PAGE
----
We continuously hear the term “political activist” batted around the media, sometimes as an accolade, sometimes with a distinct sneer (depending upon who’s reporting and what side they’re on).
Recently, I’ve become aware of a different kind of activist; someone whose goal is not only to change their city and country, but to change the whole world one heart at a time.
A spiritual activist.
This kind of activist is not motivated by political gain or partisan power, but by a deep, visceral drive to help others in the single most important way a person can. By saving their eternal lives. By introducing them to peace and joy and hope that can’t be found anywhere else on this earth.
I recently attended the funeral of one of these spiritual activists. His name to us was affectionately, “Rev.” David Nicholas was the cool/hip/rad minister of a (at the time) small church in Boca Raton, when my husband Chuck attended high school in the early 70s. Rev led Chuck and then his entire family to the Lord, and went on to grow a mighty evangelistic church and make a huge spiritual difference in the lives of many generations.
Another spiritual activist is Cookie Gray, a gracious woman who has touched the hearts of thousands of women through her ministry at Brandon Florida’s LifeCare Center. Cookie, a polio survivor, selflessly councils women in the throes of devastation due to unexpected pregnancy, STD’s, financial ruin, and a host of other life-altering problems. She does it from her wheelchair. And always with a sweet spirit, open heart and kind smile.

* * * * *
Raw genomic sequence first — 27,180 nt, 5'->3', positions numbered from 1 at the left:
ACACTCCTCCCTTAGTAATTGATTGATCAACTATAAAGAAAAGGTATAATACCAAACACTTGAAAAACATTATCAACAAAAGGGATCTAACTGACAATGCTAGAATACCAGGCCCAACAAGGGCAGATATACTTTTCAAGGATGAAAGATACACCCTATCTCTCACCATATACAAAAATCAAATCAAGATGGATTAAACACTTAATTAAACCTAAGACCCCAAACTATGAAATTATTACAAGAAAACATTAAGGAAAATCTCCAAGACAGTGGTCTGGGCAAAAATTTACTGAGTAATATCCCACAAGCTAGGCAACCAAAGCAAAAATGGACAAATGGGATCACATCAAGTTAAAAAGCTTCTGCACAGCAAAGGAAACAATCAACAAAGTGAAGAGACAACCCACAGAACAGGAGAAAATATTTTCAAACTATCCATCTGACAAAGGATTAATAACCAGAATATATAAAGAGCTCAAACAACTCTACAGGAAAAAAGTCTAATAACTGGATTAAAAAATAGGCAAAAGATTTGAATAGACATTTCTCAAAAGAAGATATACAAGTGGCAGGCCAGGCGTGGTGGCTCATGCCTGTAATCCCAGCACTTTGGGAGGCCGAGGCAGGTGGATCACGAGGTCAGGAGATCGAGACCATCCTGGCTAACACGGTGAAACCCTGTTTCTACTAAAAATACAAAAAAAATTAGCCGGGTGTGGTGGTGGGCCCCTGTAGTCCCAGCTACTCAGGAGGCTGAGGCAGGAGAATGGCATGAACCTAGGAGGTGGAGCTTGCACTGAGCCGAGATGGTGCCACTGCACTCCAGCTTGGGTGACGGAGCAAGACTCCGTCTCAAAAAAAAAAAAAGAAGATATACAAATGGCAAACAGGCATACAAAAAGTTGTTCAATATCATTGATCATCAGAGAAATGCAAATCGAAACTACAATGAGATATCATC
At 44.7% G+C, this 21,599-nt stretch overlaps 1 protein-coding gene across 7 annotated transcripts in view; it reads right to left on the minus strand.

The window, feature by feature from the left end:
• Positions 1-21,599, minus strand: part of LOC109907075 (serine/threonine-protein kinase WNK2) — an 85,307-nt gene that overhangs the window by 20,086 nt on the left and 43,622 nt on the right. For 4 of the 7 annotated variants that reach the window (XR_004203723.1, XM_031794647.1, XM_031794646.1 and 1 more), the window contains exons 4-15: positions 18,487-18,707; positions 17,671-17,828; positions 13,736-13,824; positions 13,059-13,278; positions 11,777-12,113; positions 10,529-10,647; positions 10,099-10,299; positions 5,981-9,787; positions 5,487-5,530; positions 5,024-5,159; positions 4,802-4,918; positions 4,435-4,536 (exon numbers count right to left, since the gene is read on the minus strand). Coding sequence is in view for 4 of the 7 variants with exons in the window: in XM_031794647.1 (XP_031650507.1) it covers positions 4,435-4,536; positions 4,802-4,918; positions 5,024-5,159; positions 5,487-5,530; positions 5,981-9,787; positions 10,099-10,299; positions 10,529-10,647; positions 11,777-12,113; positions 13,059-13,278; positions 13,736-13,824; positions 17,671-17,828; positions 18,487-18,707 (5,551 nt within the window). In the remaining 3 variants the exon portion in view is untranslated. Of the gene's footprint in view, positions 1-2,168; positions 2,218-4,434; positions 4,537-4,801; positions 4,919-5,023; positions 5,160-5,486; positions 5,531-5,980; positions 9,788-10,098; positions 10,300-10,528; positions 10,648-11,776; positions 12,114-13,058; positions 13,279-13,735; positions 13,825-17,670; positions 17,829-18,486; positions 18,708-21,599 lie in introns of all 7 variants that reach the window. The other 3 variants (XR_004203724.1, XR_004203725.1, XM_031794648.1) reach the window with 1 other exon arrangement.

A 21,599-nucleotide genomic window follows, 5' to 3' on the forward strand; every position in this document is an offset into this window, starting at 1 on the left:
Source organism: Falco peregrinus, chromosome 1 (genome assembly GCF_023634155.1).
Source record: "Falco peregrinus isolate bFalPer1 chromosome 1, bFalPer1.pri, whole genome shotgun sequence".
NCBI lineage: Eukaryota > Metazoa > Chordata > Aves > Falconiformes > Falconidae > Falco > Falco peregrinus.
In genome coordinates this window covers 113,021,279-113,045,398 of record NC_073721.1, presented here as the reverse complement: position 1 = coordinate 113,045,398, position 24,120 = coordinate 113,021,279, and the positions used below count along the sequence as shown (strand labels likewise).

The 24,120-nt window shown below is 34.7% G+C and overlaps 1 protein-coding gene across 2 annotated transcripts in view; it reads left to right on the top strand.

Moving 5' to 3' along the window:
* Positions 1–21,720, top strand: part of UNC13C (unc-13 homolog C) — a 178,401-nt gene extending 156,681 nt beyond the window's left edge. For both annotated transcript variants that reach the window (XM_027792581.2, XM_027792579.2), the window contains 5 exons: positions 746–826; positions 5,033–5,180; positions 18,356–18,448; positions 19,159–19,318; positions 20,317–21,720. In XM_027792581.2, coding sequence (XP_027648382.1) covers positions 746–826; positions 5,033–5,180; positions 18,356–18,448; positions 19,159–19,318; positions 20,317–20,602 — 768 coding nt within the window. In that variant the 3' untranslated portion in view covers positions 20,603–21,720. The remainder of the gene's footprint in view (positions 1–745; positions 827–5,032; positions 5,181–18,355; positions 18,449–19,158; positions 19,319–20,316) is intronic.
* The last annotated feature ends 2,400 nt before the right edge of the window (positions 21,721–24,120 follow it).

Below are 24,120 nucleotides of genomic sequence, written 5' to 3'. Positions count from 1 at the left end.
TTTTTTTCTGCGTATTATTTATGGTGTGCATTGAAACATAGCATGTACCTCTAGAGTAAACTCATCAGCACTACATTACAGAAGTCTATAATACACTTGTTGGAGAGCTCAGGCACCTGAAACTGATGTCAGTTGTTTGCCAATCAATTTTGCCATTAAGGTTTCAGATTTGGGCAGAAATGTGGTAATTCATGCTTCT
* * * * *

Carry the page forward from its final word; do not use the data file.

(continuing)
I look at these awesome people – Rev and Cookie – and become at first humbled and then motivated to become a spiritual activist myself. Some might say, “Aw, they’re just doing their jobs,” but in truth, activism became their jobs because of the conviction of their hearts.
We can all be spiritual activists – ministers, really – regardless of our profession. There are no greater evangelists than garbage collectors, store clerks and bank tellers whose actions profess their faith louder than words on an everyday, every hour basis. In faith, like in writing, showing is always more effective than simply telling.
I look at my role as a hand therapist and author, and my mind is flooded with memories of times I wasn’t much of a minister. In fact, I’d categorize my inner thoughts and outward responses as more like Rambo than Mother Teresa.
But I can do better. And I will.
(That’s one of the best things I learned from years of tennis lessons: Instead of beating myself up over past mistakes, adopt the positive manta, “I can and will do better.” It’s much more productive!)
How about you? Can you do better? Who’s your spiritual activist role model?